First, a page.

Karma: the good, the bad and the creative | Los Angeles Public Library
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Karma: the good, the bad and the creative

Social Science, Philosophy and Religion Department, Central Library,
Buddhist monks
Buddhist monks
Several months ago while driving home during rush hour on a Friday night, my fiancée and I noticed a young teenager lying unconscious on the side of a busy street.  We pulled over and called 911 to hopefully provide some help for him.  We stayed close to him until an ambulance came and were able to transport him to a hospital.  As paramedics were loading up the young man a passerby looked at us and said, “That’s a good thing you guys did, you guys just earned some good karma.”
From this encounter, I began to think more about the concept of karma.  Though much of my own rudimentary understanding of karma has come from cursory readings and even some pop culture references, I knew I needed to dig deeper to understand the intricacies and depths of karma.  But what is karma? According to Encyclopedia of Buddhism, “In popular usage in the West karma is thought of simply as the good and bad things that happen to a person, a little like good and bad luck.  However, this oversimplifies what for Buddhists is a complex of interrelated ideas which embraces both ethics and belief in rebirth.”
The idea of karma is a central tenet in several religions including Hinduism, Buddhism and Jainism.  The word karma derives from Sanskrit and translates to “action” or “deed.”  Several sacred texts including the Bhagavad-Gita and Upanishads have mentions of karma and how it can influence your life and potentially future lives.  The concept of karma in each of these religions can be slightly different.  The Jainas believe that karma is a physical substance that is created by impure actions and only through moral self-discipline can one free the soul of negative karmic residue.  Though each of these religions believe in the doctrine of karma, their understanding of karma can vary.
Pages from the Bhagavad Gita
Though many people may have a basic understanding of the doctrine of karma, there are many different interpretations of how to apply it in everyday life.  Some people believe that karma is a consequence that is a direct result of good or bad actions.  Others believe karma is a way to affect your fate in the next life.  And still others debate the basic idea of karma.  For example, Christopher Chapple in his book, “Karma and Creativity,” puts forth the idea that karma is not a consequence to actions but rather a creative freedom to positively affect actions in your own life.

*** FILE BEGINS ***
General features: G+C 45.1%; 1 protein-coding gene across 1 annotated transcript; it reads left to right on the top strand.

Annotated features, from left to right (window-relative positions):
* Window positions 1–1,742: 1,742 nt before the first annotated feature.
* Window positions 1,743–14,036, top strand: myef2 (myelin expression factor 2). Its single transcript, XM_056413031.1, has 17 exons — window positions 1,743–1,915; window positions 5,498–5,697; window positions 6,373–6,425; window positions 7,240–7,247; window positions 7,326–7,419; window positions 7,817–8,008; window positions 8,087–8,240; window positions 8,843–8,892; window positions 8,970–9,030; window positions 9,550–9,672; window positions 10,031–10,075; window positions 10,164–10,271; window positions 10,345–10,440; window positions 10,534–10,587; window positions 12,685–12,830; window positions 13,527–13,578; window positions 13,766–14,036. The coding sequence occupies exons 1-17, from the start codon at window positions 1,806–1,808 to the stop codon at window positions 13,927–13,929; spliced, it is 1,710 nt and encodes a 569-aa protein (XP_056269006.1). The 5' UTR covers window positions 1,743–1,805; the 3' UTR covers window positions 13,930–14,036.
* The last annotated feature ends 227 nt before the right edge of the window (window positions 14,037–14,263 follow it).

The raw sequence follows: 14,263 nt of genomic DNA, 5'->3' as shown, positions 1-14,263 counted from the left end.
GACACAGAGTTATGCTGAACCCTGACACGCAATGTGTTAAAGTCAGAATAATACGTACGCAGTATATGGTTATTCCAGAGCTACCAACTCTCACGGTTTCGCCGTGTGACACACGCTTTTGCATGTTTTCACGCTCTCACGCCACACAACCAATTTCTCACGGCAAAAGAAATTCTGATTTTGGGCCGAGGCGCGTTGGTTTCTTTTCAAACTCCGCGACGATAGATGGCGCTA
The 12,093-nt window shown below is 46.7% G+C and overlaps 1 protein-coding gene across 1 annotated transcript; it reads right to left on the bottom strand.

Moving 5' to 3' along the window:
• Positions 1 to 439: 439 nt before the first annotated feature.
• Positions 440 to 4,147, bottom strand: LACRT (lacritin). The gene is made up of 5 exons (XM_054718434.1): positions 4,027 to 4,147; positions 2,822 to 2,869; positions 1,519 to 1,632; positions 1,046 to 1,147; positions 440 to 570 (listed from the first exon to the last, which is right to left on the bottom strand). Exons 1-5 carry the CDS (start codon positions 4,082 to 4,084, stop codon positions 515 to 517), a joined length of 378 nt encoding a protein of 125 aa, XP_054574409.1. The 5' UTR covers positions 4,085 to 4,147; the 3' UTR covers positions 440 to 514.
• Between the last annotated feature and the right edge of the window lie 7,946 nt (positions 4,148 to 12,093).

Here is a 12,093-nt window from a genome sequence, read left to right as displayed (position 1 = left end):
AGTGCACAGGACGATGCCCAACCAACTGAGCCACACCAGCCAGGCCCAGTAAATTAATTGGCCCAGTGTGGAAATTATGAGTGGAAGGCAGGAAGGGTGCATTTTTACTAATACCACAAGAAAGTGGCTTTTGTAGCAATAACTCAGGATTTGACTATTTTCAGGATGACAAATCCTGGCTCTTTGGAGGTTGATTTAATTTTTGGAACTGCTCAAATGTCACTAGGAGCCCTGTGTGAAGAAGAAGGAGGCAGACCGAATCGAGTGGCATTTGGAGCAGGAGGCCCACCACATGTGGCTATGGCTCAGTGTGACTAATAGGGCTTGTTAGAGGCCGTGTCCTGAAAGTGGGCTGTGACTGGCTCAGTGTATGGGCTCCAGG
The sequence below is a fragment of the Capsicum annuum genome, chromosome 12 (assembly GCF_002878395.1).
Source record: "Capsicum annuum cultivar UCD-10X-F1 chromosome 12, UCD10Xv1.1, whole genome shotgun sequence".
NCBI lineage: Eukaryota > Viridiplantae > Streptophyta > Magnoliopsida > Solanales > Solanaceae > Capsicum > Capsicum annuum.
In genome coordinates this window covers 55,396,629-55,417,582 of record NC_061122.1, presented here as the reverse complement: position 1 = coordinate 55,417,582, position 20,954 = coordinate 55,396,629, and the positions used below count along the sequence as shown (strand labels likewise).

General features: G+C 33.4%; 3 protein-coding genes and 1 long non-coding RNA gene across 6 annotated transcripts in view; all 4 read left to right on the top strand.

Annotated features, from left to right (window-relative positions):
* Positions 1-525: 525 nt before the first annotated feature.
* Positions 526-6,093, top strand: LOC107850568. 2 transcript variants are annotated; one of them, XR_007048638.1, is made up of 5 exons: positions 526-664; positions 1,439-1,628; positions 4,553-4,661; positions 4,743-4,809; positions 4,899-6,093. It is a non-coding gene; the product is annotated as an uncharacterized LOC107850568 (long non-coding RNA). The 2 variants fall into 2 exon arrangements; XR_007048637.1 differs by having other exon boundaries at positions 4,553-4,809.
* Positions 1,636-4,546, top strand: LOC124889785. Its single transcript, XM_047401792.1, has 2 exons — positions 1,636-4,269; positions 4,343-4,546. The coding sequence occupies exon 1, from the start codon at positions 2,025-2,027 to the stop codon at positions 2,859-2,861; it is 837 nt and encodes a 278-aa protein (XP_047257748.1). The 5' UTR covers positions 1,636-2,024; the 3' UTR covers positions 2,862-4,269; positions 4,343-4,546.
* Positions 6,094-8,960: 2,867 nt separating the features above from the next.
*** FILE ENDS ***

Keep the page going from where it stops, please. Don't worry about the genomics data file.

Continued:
Karma is such an intriguing topic because it can be a guiding doctrine.  Whether you believe karma exists or not, several theologians, philosophers, scholars and others have delved into the many possible ways to interpret how karma affects life. To further research karma, visit the Los Angeles Public Library Social Science, Philosophy and Religion department to review our databases and books to assist you in your understanding of the concept of karma.
The Los Angeles Public Library subscribes to online databases that offer online journal articles and reference eBooks which provide resources for further researching the topic of karma.  The database ATLASerials, Religion Collection provides online journal articles and book reviews from over 100 journals selected by scholars.  Another database Gale Virtual Reference Library provides access to online reference eBooks to explore the concept of karma as well as many other subjects.  These databases can be accessed from the Los Angeles Public Library homepage under the Research & Homework link (http://www.lapl.org/collections-resources/research-and-homework).  Both databases may be accessed at any Los Angeles Public Library branch as well as outside the Library.  Patrons accessing these databases from outside the Library will need to have their Library card number and PIN number to login.
For Further Reading:
129.4 N147
291.4 B883-1
Everyday karma by Carmen Harra
291.4 H296
The Upanishads introduced & translated by Eknath Easwaran; afterword by Michael N. Nagler
294.1 U65-17 2007
294.3 M153
A concise dictionary of Buddhism and Zen translated by Michael H. Kohn
294.303 L679 2010
The meaning of life: Buddhist perspectives on cause & effect by Tenzin Gyatso, the Fourteenth Dalai Lama; translated and edited by Jeffrey Hopkins
294.32 B9165-29 2000
294.34 C182
294.4 F657
The Bhagavadgītā: a new translation translated by Georg Feuerstein with Brenda Feuerstein
294.5 B5742Fe 2014
Karma and Creativity by Christopher Key Chapple
294.5 C467
Images courtesy of Pixabay